Dostoevsky's long time summer residence
This is only a short post, because I could only stay for a couple of hours. There was simply nowhere to stay.Venera, a lovely lady whom I had asked for directions, walked me from one accommodation place to another and all the way to Dostoevsky’s house. I'm not sure that she didn't ring them specially to have it opened.
Venera tried to find me accommodation and showed me around
This house had remained in Dostoevsky's family before it was turned into a museum, so it still contained many personal items including his writing desk and photos of his family and friends. There were also pictures of those who inspired him, such as Byron and Dickens above his desk and a delightful view of the tree –lined river beyond. It also had a lovely garden. I am sure it didn’t look all that different in Dostoevsky’s day when he wrote The Brothers Karamazov here. Although I had the benefit of Venera's translation, this little museum had the good sense to hand out notes in English.
The view from the window in his study
We were going to visit an art gallery, but this was closed at the time, so we wandered past the pretty red kremlin and finished off with a light Russian lunch before I hastened to catch another grimy local bus.
Bus stations are the poor cousins of the railway stations. The only thing I could find to eat was a deep fried greasy thing which turned out to have greenish grey minced liver inside. I only had a couple of bites, but felt quite queasy afterwards.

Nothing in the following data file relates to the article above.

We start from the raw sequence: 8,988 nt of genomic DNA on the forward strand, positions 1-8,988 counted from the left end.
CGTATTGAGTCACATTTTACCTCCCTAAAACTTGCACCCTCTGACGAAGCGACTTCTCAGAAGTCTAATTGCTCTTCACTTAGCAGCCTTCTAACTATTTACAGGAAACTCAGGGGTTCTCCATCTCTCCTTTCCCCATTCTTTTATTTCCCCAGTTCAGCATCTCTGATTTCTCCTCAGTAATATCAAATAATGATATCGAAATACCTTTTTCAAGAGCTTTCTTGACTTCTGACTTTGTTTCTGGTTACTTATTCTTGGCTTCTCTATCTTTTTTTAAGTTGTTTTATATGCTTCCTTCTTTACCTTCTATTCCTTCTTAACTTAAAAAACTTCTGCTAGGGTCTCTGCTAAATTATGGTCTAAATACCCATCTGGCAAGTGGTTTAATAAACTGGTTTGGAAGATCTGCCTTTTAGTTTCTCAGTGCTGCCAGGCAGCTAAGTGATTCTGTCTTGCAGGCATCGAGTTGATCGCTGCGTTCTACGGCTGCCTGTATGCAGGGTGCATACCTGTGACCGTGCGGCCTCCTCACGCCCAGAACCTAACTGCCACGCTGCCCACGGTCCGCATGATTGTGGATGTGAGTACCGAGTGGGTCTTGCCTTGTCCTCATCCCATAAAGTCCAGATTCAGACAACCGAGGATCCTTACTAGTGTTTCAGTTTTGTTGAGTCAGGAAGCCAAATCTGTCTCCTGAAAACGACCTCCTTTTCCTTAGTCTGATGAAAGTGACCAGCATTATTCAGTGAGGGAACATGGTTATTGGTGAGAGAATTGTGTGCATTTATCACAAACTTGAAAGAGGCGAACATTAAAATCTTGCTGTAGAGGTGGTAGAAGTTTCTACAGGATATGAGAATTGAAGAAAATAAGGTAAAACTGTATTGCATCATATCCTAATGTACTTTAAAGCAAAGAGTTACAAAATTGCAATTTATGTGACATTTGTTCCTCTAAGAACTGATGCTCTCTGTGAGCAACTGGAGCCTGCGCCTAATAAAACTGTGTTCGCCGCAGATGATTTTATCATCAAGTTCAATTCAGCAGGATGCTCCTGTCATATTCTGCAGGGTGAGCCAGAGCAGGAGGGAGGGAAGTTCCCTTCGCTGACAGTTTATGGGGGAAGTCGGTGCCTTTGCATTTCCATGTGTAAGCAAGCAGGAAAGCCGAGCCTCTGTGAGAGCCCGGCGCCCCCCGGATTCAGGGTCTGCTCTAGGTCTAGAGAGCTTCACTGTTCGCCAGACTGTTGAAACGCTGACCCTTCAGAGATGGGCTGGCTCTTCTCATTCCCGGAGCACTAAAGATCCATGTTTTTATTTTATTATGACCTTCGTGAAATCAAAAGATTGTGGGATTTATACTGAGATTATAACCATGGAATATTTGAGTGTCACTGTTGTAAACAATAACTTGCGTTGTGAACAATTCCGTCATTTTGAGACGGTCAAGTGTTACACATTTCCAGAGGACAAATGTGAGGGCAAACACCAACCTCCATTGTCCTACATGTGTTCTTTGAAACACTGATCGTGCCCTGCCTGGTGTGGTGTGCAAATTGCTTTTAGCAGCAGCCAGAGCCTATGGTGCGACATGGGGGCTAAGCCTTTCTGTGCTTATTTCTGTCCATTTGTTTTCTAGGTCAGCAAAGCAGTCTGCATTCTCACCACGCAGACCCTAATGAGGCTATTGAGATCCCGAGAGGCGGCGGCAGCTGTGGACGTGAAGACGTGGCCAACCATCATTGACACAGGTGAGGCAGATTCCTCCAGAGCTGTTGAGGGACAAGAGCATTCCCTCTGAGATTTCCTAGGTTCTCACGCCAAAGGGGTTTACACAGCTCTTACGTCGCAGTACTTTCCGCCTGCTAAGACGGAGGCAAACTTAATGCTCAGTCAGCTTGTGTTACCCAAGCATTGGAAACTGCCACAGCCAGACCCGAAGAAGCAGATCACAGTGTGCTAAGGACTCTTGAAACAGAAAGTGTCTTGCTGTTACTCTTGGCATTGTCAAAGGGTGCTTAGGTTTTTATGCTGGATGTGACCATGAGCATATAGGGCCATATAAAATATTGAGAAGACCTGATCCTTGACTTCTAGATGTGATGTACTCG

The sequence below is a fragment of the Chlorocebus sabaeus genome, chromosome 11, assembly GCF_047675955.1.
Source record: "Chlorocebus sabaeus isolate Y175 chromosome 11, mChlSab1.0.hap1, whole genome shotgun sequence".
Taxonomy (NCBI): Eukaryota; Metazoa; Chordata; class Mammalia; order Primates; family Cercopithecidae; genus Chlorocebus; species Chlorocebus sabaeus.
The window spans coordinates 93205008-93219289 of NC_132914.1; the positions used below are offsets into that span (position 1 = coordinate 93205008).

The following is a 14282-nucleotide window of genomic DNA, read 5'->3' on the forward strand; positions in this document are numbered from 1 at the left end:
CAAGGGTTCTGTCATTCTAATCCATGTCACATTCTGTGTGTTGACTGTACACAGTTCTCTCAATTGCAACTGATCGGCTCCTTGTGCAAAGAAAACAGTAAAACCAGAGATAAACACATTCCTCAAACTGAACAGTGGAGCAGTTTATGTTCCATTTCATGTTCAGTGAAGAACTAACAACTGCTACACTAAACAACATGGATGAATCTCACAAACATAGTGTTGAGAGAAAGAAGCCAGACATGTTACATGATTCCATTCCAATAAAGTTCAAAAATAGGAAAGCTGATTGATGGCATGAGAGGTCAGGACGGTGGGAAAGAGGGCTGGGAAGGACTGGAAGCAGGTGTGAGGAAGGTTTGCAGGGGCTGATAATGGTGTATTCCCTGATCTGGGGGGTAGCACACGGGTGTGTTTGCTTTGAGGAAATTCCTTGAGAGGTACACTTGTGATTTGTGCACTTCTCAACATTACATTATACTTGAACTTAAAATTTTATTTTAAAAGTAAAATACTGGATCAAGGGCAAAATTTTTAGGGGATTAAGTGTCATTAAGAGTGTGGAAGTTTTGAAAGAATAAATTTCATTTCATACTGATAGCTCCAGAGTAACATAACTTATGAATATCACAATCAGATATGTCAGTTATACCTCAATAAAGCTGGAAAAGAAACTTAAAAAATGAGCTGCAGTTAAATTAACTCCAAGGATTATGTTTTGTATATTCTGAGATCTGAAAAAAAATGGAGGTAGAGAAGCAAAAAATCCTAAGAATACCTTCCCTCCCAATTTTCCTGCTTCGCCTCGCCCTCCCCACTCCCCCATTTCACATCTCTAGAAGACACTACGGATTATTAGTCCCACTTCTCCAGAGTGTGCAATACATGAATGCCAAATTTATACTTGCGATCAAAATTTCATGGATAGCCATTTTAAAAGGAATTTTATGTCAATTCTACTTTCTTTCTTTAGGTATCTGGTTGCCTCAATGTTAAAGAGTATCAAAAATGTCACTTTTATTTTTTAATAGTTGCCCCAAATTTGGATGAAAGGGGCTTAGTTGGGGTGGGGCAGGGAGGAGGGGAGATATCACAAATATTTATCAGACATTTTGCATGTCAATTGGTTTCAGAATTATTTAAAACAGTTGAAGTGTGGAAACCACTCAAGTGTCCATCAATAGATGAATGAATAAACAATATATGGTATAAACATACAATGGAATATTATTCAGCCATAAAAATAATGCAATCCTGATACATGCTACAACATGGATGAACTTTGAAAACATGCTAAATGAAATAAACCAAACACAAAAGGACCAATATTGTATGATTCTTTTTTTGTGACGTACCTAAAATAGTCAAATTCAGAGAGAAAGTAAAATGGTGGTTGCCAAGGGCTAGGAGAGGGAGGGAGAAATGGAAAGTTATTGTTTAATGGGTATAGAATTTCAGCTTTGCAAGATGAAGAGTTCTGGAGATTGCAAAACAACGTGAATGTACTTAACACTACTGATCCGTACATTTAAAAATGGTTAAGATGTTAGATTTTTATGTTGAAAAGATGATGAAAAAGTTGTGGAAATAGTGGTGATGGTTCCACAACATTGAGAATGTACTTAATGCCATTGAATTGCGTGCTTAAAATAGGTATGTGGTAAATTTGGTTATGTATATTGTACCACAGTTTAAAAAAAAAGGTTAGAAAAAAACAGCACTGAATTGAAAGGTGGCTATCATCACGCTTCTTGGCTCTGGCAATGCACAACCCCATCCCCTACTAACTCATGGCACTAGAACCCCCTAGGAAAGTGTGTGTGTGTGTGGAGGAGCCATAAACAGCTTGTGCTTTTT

My plan was to spend a little time in Novrogod three hours south of St. Petersburg where Viking princes had established the first settlement in the 9th Century, but by the time I got there I was so exhausted and kremlinned –out, that I really couldn’t bear to see another one. With the train station right next to the bus depot, I headed straight for the train. At the station, a small team of archeologists returning from a dig helped me to buy a ticket and shared their food and drink with me. Robert was from Portugal, lived in Italy and worked in Russia. Saddy and Vitalik were students. Only Vitalik spoke a little English, but it hardly mattered. They were exhausted too and quickly fell asleep on the hard benches for the three hour trip to St. Petersburg. When we arrived, they picked up my pack and assorted bags – one was always for the inordinate amount of water you needed, and escorted me by subway all the way to the hostel. It was a great introduction to a really crazy city.